Brace yourselves, Toy Story fans, I have troubling news for you: Your quest to uncover Andy’s father’s identity is entirely in vain.
Your effort is futile; your quest, Sisyphean. Because the answer you’re looking for literally doesn’t exist.
The mystery behind Andy’s father’s origin story appeared to be solved last week when a fella named Mike Mozart claimed in a YouTube video to know the truth. But the revelation was quickly refuted by Andrew Stanton, who co-wrote all three Toy Story movies.
In fact, the curious case of Andy’s father was actually cracked seven years ago, in an MSN Entertainment article written by Mary Pols. (The piece has been all but erased from the internet, save for a snapshot of the original you can read here, thanks to the Wayback Machine.)
Pols noticed in the Toy Story films something only a single mother would: Andy’s mom was too chipper for a single mother of two. She never raises her voice or looks tired. She cheerfully executes a three-child play-date to Pizza Planet, and packs up her entire house for a move all by herself. Her home is immaculate, and she’s endlessly supportive of her kids, even when her annoying son won’t shut the hell up about the doll he lost. And she somehow affords to send him to college in Toy Story 3.
How does she do it?!
Pols’ bafflement led her to ask the filmmakers about the whereabouts of Andy’s dad, only to have Toy Story 3 director Lee Unkrich tell her, “There is no concrete answer.” The filmmakers made a conscious decision to make Andy fatherless, but keep the father’s story ambiguous.
And the unsatisfying answer, combined our culture’s collective daddy issues, has inspired years of speculation about what happened to the man behind the toy owner.
In many ways, the internet’s obsession with Andy’s dad is no different from the constant theorizing Game of Thrones fans engage in, or Star Wars fans who rage that “Han shot first!” Being a superfan means immersing yourself in the subject and poring over and debating every detail of it online, no matter how mundane.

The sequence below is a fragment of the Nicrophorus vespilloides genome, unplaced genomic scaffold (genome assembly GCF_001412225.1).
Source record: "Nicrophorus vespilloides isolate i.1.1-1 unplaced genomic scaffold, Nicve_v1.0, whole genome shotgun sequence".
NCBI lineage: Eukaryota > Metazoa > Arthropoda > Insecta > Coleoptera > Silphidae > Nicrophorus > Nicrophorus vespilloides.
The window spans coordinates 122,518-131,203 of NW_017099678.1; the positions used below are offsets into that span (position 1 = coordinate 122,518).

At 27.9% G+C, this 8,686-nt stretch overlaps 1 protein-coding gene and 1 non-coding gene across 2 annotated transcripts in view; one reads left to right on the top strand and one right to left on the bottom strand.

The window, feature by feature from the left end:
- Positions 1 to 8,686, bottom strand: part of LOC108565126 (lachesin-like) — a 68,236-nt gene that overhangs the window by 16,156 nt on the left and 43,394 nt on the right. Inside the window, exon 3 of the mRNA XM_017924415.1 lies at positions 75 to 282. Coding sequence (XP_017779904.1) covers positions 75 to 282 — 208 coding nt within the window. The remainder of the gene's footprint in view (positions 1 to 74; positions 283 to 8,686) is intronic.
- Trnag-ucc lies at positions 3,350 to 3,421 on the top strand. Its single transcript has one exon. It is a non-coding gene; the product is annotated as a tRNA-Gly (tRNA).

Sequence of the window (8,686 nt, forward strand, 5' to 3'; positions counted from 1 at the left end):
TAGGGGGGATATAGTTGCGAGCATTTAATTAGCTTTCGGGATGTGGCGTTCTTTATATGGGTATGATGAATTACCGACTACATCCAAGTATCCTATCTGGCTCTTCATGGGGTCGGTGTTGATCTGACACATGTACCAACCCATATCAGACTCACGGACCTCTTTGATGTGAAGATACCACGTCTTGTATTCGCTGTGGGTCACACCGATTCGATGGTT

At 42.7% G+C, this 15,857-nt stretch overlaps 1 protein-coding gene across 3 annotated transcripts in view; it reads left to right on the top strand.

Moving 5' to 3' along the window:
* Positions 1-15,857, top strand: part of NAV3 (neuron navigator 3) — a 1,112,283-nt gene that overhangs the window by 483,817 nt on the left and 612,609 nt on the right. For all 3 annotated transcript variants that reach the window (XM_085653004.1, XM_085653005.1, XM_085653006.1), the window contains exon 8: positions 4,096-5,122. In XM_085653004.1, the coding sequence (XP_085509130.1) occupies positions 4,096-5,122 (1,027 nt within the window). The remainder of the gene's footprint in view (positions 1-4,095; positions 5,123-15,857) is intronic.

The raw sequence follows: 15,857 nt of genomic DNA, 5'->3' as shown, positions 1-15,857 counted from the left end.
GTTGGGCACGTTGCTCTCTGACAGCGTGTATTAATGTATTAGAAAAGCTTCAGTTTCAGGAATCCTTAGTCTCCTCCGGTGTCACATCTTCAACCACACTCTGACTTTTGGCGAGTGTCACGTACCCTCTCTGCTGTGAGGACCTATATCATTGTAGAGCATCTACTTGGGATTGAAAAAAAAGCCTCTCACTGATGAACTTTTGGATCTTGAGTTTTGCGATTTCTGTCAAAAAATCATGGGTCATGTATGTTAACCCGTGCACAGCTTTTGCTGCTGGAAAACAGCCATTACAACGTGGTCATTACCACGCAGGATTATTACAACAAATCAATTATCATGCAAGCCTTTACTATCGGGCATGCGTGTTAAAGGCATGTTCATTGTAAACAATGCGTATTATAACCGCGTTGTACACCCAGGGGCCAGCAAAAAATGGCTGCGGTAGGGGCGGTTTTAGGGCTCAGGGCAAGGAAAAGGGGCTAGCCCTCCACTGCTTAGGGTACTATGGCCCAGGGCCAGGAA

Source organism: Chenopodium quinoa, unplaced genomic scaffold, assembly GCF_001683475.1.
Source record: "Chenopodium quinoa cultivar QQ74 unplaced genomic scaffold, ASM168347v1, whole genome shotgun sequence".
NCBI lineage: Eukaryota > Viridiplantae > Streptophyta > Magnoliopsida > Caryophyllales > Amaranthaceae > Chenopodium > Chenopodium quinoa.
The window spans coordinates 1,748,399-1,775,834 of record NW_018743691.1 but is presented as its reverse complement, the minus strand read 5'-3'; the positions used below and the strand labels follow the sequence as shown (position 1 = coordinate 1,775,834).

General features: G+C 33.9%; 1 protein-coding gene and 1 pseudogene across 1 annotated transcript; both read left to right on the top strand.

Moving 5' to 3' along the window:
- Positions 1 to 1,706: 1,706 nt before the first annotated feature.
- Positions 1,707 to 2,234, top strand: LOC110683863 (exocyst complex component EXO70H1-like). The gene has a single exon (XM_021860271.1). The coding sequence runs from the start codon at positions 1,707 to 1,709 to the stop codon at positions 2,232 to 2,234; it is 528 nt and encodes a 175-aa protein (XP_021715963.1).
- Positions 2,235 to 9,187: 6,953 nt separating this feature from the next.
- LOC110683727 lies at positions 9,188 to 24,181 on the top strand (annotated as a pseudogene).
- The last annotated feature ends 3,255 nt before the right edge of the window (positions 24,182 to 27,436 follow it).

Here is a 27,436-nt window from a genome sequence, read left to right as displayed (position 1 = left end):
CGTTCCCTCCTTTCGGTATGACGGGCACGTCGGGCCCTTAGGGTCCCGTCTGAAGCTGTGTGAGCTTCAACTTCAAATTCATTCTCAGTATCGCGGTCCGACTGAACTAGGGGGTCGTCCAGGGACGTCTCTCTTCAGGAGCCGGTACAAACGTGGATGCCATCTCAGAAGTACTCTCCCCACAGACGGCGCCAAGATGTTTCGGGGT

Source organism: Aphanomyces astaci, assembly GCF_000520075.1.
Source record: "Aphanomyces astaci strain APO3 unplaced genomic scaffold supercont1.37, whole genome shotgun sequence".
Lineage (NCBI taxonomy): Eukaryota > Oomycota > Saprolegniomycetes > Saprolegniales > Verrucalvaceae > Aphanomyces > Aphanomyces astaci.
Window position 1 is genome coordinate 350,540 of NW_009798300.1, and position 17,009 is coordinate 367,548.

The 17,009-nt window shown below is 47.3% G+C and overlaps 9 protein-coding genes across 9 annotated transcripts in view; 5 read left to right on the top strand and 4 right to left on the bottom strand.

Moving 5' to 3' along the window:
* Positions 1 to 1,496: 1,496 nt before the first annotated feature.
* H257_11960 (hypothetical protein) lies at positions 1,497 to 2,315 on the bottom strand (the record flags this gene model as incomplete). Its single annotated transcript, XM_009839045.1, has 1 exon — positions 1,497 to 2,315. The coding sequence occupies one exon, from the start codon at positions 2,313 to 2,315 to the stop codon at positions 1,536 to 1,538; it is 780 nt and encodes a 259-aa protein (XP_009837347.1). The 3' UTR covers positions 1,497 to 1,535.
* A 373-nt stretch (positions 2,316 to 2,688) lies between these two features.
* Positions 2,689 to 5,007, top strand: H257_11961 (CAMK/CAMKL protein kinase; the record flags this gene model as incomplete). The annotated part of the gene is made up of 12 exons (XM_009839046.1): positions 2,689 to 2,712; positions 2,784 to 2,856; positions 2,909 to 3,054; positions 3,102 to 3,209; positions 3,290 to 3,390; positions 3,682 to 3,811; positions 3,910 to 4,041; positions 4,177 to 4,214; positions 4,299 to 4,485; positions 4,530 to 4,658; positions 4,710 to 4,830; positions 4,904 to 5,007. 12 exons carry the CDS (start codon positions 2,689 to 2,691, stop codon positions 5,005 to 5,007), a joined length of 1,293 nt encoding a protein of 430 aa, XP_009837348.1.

But the whereabouts of Andy’s dad isn’t a minor detail. At least, it shouldn’t be. Toy Story is ultimately a film about family—both the one we’re born with, and the ones we choose (or in the case of Andy’s toys, the ones who choose us). While bit characters, Andy’s mother and sister feature in all three films. His father is conspicuously absent, however.
Some postulate Andy’s father died tragically when Andy was just a child, and that Andy’s father was Woody’s original owner. That would explain why Woody carries so much sentimental value for Andy, and why Woody is so protective of Andy in return.
That theory, though, doesn’t quite hold water, as some bloggers have pointed out. Photos of Andy, his mom and sister adorn the wall leading up the first floor staircase of the Andy family home and are clearly visible in the background of some shots.
If Andy’s father had died, his photo would surely be up there, too. You don’t remove photos of a deceased loved one. If anything, you might give them pride of place.
But when your husband leaves his pregnant wife to run off with some young floozy—yeah, you might not leave photos of him lying around. The prevailing theory, then, is Andy’s dad left the family following a messy divorce with Andy’s mother. That would explain why, in the first film, the family moves into a smaller home.
Or maybe he was a deadbeat loser who never stuck around to begin with. (This seems unlikely considering Andy’s mother is such a steady, level-headed presence throughout the trilogy, but, hey, we all have our bad-boy phase.)
Whichever the case, Andy’s absentee father explains why he has such a deep, lasting emotional connection with Woody and Buzz Lightyear. They represent everything his father isn’t: strong, reliable heroes who valiantly battle the forces of evil, and more importantly, never abandon those they have vowed to protect.
I never thought much about Andy’s father until the internet forced the subject. I was always too consumed with the macho rivalry between Woody and Buzz to even consider his father, let alone craft a backstory for him. (I’m a Woody guy, for the record; Buzz is an insufferable, self-righteous overachiever.) I suppose I just assumed Andy’s dad was off working, but that says more about me and my personal experience than it does anything about Toy Story.
The beauty (and horror) of a purposefully unexplained plot line is that it serves as a blank canvas on which we paint and process whatever thoughts and emotions are percolating inside us (consciously or not). What you think happened to Andy’s dad has nothing to do with the objective reality of this fictional Pixar universe and everything to do with your thoughts on the nuclear family, fathers, their effect on us and the role models we find or create in their absence.
A cynic might think the filmmakers left the story of Andy’s father ambiguous so as to stoke debate and sustain years of interest in the film. It’s certainly had that effect, but it’s also been the gift that keeps on giving in terms of helping people process their own daddy issues.